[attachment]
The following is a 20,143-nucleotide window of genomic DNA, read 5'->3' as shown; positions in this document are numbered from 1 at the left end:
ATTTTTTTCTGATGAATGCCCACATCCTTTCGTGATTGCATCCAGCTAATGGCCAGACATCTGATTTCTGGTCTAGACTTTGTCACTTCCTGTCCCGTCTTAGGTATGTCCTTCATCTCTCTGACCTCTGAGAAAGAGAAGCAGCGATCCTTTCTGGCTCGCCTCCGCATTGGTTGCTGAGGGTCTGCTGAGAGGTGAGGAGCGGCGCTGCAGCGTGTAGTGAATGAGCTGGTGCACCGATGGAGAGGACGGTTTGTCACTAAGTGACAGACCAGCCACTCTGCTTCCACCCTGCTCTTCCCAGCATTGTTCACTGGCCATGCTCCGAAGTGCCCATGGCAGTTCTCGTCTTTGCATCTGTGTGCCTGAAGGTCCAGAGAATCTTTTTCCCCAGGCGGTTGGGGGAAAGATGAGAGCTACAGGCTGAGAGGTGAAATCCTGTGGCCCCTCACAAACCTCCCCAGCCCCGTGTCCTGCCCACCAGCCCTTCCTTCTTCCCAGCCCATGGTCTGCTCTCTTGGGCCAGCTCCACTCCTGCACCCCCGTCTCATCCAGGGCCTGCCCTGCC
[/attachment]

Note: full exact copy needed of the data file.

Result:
The following is a 20,143-nucleotide window of genomic DNA, read 5'->3' as shown; positions in this document are numbered from 1 at the left end:
ATTTTTTTCTGATGAATGCCCACATCCTTTCGTGATTGCATCCAGCTAATGGCCAGACATCTGATTTCTGGTCTAGACTTTGTCACTTCCTGTCCCGTCTTAGGTATGTCCTTCATCTCTCTGACCTCTGAGAAAGAGAAGCAGCGATCCTTTCTGGCTCGCCTCCGCATTGGTTGCTGAGGGTCTGCTGAGAGGTGAGGAGCGGCGCTGCAGCGTGTAGTGAATGAGCTGGTGCACCGATGGAGAGGACGGTTTGTCACTAAGTGACAGACCAGCCACTCTGCTTCCACCCTGCTCTTCCCAGCATTGTTCACTGGCCATGCTCCGAAGTGCCCATGGCAGTTCTCGTCTTTGCATCTGTGTGCCTGAAGGTCCAGAGAATCTTTTTCCCCAGGCGGTTGGGGGAAAGATGAGAGCTACAGGCTGAGAGGTGAAATCCTGTGGCCCCTCACAAACCTCCCCAGCCCCGTGTCCTGCCCACCAGCCCTTCCTTCTTCCCAGCCCATGGTCTGCTCTCTTGGGCCAGCTCCACTCCTGCACCCCCGTCTCATCCAGGGCCTGCCCTGCC